USS Chase County (LST-532)

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USNS Chase County (T-LST-532)
USNS Chase County (T-LST-532) underway in Saipan Lagoon, Pacific Trust Territories, 1971
Name: USS LST-532, later USS Chase County
Namesake: Chase County, Kansas, and Chase County, Nebraska
Builder: Missouri Valley Bridge & Iron Company, Evansville, Indiana
Laid down: 24 September 1943
Launched: 28 November 1943
Commissioned: 20 January 1944
Decommissioned: 8 June 1955
In service: 15 April 1967
Out of service: 10 June 1973
Renamed: USS Chase County (LST-532), 1 July 1955
Reclassified: USNS Chase County (T-LST-532), 15 April 1967
Struck: 10 June 1973
Honours and
1 battle star (World War II)
Fate: Transferred to Singapore, 1973
Ensign of SingaporeSingapore
Acquired: 1973
Fate: Unknown
General characteristics
Class and type: LST-491-class tank landing ship
  • 1,780 long tons (1,809 t) light
  • 3,640 long tons (3,698 t) full
Length: 328 ft (100 m)
Beam: 50 ft (15 m)
  • Unloaded :
  • 2 ft 4 in (0.71 m) forward
  • 7 ft 6 in (2.29 m) aft
  • Loaded :
  • 8 ft 2 in (2.49 m) forward
  • 14 ft 1 in (4.29 m) aft
Propulsion: 2 × General Motors 12-567 diesel engines, two shafts, twin rudders
Speed: 12 knots (22 km/h; 14 mph)
Boats & landing
craft carried:
Troops: Approximately 140 officers and enlisted men
Complement: 16 officers, 147 enlisted men
  • 2 × twin 40 mm gun mounts w/Mk.51 directors
  • 4 × single 40 mm gun mounts
  • 12 × single 20 mm gun mounts

USS Chase County (LST-532) was an LST-491-class tank landing ship built for the United States Navy during World War II. Named after counties in Kansas and Nebraska, she was the only U.S. Naval vessel to bear the name.

LST-532 was laid down on 24 September 1943 at Evansville, Indiana by the Missouri Valley Bridge & Iron Company; launched on 28 November 1943; sponsored by Mrs. Fred M. Wyatt; and commissioned on 20 January 1944 with Lieutenant Marinus Pilkington in command.

Service history[edit]

During World War II, LST-532 was assigned to the European Theater and participated in the Invasion of Normandy in June, 1944. She loaded troops and equipment including vehicles at Polgwidden (a.k.a. Trebah) Beach, Helford River, near Falmouth, Cornwall, England on 1 June 1944. This location was the most westerly embarkation site for this operation and the distance that they had to travel to rendezvous with the rest of the OP. NEPTUNE fleet meant that these personnel then spent the next 5 days aboard this flat bottomed vessel in the terrible weather conditions that delayed the OP.OVERLORD landings until 6 June.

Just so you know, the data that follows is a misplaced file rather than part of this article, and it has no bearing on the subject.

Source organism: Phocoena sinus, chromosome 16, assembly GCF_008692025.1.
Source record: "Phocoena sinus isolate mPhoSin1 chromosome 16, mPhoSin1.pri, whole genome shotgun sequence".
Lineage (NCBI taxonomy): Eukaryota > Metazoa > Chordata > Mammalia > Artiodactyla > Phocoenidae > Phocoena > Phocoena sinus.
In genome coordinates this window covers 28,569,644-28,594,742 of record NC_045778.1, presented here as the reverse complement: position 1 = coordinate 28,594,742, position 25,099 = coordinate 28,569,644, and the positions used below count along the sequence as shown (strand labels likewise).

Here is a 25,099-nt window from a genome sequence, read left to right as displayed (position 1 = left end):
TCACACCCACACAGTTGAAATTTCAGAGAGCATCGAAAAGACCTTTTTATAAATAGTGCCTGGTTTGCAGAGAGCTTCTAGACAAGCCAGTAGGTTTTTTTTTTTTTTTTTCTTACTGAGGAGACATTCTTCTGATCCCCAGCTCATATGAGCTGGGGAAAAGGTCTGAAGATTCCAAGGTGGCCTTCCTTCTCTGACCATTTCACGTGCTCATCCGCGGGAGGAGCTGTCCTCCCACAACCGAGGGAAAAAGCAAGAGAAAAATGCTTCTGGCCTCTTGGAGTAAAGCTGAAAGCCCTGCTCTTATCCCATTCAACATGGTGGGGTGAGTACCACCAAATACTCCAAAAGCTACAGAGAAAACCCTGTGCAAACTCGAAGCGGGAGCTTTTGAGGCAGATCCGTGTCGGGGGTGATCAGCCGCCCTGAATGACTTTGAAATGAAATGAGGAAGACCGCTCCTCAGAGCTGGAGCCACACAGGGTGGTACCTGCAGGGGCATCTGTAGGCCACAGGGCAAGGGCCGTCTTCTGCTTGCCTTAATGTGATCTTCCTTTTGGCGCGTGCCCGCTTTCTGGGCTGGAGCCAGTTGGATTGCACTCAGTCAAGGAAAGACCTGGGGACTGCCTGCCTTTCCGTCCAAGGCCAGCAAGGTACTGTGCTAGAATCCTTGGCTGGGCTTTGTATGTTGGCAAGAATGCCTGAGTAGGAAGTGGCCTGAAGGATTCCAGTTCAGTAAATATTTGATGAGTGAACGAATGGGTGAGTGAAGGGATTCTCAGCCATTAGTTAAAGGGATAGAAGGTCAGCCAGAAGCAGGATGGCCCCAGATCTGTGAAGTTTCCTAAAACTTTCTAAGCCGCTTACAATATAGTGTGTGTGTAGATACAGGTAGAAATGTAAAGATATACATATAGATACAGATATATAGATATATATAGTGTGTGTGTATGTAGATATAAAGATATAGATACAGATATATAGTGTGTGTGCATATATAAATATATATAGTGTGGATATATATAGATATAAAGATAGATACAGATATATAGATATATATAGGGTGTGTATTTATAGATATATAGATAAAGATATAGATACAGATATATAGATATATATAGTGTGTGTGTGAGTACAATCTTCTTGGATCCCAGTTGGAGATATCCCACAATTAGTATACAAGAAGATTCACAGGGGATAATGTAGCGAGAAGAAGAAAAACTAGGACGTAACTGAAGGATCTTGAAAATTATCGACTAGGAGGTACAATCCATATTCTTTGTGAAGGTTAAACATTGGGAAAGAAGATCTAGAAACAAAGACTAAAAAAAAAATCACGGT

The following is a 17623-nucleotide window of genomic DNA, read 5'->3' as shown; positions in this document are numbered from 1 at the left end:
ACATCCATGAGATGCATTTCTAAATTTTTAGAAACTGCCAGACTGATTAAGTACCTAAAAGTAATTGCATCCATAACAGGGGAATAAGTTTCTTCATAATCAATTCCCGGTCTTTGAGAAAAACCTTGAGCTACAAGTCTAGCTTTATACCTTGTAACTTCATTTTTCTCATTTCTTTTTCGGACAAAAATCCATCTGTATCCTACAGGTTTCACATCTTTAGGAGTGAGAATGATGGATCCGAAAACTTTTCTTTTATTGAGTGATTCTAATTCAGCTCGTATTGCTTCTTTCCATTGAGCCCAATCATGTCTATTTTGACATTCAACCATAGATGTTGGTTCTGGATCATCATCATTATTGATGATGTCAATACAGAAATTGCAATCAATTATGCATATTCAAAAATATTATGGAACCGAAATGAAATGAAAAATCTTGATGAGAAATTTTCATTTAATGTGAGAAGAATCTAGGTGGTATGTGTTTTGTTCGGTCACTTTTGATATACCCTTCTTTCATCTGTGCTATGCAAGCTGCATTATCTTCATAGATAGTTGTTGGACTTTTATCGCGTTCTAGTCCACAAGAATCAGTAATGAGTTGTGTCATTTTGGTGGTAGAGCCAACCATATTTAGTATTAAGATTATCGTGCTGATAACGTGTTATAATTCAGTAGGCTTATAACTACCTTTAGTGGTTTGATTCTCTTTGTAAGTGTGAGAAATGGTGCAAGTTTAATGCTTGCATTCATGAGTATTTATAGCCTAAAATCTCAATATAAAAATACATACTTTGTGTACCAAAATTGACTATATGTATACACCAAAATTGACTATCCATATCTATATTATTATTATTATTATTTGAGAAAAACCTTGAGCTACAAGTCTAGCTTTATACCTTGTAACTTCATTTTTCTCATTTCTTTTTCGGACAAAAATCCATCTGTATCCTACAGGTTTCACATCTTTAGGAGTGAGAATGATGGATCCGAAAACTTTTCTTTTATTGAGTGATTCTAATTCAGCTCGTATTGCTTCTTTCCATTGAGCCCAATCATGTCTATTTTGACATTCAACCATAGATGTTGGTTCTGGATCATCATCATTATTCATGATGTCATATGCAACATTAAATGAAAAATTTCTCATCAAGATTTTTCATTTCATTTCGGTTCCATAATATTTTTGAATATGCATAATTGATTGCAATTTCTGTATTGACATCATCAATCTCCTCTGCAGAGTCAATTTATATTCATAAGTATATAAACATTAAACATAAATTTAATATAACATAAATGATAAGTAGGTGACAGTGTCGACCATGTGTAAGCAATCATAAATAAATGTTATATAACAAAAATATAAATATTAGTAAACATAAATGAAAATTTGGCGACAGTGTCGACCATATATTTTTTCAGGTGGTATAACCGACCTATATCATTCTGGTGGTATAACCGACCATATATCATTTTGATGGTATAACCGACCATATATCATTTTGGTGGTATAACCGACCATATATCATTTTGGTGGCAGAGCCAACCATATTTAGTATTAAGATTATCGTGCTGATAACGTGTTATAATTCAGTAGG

Footage taken by a US Army Film Unit on 1 June 1944 showing this vessel (and LSTs 533 and 27) loading at this venue exist and public access of 'proof' quality video showing this original footage can be viewed on line for free at 'Critical Past'. (N.B.- I have no personal connection with this company - but this categorically verifies this information above and beyond all other sources.)

Following the War, she operated with the Service Force, U.S. Atlantic Fleet. The ship was decommissioned on 8 June 1955 and renamed USS Chase County (LST-532) on 1 July 1955.

On 15 April 1967 she was transferred to the Military Sea Transportation Service (MSTS) and served as USNS Chase County (T-LST-532) until struck from the Naval Vessel Register on 10 June 1973. Transferred to the Republic of Singapore in 1973, her final fate is unknown.

LST-532 earned one battle star for World War II service.


This article incorporates text from the public domain Dictionary of American Naval Fighting Ships.

  • "LST-532". Dictionary of American Naval Fighting Ships. Retrieved 11 May 2007. 
  • "LST-532 Chase County". Amphibious Photo Archive. Retrieved 11 May 2007. 

See also[edit]

LST-310 (2nd LST from the right) along with other ships putting cargo ashore on one of the invasion beaches, at low tide during the first days of the Invasion of Normandy in June, 1944. Among identifiable ships present are LST-532 (in the center of the view); LST-262 (3rd LST from right); LST-533 (partially visible at far right); and LST-524. Note the barrage balloons overhead and Army "half-track" convoy forming up on the beach.